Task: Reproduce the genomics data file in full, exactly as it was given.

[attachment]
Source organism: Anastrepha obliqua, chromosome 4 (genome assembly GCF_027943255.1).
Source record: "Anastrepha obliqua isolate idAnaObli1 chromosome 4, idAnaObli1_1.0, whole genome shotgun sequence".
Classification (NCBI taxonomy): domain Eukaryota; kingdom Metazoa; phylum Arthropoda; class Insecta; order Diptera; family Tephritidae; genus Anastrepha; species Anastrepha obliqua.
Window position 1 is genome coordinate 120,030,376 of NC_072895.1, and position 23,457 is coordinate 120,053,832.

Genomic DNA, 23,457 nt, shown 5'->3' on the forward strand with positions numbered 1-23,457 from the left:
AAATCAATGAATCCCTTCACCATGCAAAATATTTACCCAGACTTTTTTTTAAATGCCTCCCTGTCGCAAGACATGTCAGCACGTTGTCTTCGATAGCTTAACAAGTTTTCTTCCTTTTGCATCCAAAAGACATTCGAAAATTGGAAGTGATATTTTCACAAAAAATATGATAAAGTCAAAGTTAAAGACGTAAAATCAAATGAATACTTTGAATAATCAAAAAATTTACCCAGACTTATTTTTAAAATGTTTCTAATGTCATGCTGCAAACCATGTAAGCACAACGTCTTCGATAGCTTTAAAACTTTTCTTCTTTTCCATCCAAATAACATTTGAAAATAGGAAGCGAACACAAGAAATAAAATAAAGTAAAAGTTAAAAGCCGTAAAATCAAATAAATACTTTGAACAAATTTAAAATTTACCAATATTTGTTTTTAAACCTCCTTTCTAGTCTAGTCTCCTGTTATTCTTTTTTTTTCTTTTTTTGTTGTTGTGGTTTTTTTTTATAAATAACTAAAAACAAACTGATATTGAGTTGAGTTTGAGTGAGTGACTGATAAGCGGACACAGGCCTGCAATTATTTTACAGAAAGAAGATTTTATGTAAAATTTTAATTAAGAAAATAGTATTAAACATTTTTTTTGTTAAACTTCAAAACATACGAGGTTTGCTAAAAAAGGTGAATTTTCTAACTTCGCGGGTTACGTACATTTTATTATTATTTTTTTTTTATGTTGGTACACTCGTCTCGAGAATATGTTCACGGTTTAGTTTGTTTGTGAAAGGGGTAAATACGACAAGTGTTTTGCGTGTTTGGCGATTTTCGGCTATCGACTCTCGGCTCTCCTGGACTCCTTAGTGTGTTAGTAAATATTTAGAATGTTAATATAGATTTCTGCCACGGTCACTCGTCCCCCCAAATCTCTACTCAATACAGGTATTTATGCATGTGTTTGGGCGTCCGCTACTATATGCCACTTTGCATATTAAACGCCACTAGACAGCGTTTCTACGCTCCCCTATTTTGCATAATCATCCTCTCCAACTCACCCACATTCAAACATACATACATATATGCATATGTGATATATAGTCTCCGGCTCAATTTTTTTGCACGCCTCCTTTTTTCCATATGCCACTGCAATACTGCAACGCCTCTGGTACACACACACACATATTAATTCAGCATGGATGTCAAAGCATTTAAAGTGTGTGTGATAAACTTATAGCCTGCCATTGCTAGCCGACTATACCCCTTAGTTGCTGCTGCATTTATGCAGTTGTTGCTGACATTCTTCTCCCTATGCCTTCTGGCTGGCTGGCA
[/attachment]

Source organism: Anastrepha obliqua, chromosome 4 (genome assembly GCF_027943255.1).
Source record: "Anastrepha obliqua isolate idAnaObli1 chromosome 4, idAnaObli1_1.0, whole genome shotgun sequence".
Classification (NCBI taxonomy): domain Eukaryota; kingdom Metazoa; phylum Arthropoda; class Insecta; order Diptera; family Tephritidae; genus Anastrepha; species Anastrepha obliqua.
Window position 1 is genome coordinate 120,030,376 of NC_072895.1, and position 23,457 is coordinate 120,053,832.

Genomic DNA, 23,457 nt, shown 5'->3' on the forward strand with positions numbered 1-23,457 from the left:
AAATCAATGAATCCCTTCACCATGCAAAATATTTACCCAGACTTTTTTTTAAATGCCTCCCTGTCGCAAGACATGTCAGCACGTTGTCTTCGATAGCTTAACAAGTTTTCTTCCTTTTGCATCCAAAAGACATTCGAAAATTGGAAGTGATATTTTCACAAAAAATATGATAAAGTCAAAGTTAAAGACGTAAAATCAAATGAATACTTTGAATAATCAAAAAATTTACCCAGACTTATTTTTAAAATGTTTCTAATGTCATGCTGCAAACCATGTAAGCACAACGTCTTCGATAGCTTTAAAACTTTTCTTCTTTTCCATCCAAATAACATTTGAAAATAGGAAGCGAACACAAGAAATAAAATAAAGTAAAAGTTAAAAGCCGTAAAATCAAATAAATACTTTGAACAAATTTAAAATTTACCAATATTTGTTTTTAAACCTCCTTTCTAGTCTAGTCTCCTGTTATTCTTTTTTTTTCTTTTTTTGTTGTTGTGGTTTTTTTTTATAAATAACTAAAAACAAACTGATATTGAGTTGAGTTTGAGTGAGTGACTGATAAGCGGACACAGGCCTGCAATTATTTTACAGAAAGAAGATTTTATGTAAAATTTTAATTAAGAAAATAGTATTAAACATTTTTTTTGTTAAACTTCAAAACATACGAGGTTTGCTAAAAAAGGTGAATTTTCTAACTTCGCGGGTTACGTACATTTTATTATTATTTTTTTTTTATGTTGGTACACTCGTCTCGAGAATATGTTCACGGTTTAGTTTGTTTGTGAAAGGGGTAAATACGACAAGTGTTTTGCGTGTTTGGCGATTTTCGGCTATCGACTCTCGGCTCTCCTGGACTCCTTAGTGTGTTAGTAAATATTTAGAATGTTAATATAGATTTCTGCCACGGTCACTCGTCCCCCCAAATCTCTACTCAATACAGGTATTTATGCATGTGTTTGGGCGTCCGCTACTATATGCCACTTTGCATATTAAACGCCACTAGACAGCGTTTCTACGCTCCCCTATTTTGCATAATCATCCTCTCCAACTCACCCACATTCAAACATACATACATATATGCATATGTGATATATAGTCTCCGGCTCAATTTTTTTGCACGCCTCCTTTTTTCCATATGCCACTGCAATACTGCAACGCCTCTGGTACACACACACACATATTAATTCAGCATGGATGTCAAAGCATTTAAAGTGTGTGTGATAAACTTATAGCCTGCCATTGCTAGCCGACTATACCCCTTAGTTGCTGCTGCATTTATGCAGTTGTTGCTGACATTCTTCTCCCTATGCCTTCTGGCTGGCTGGCA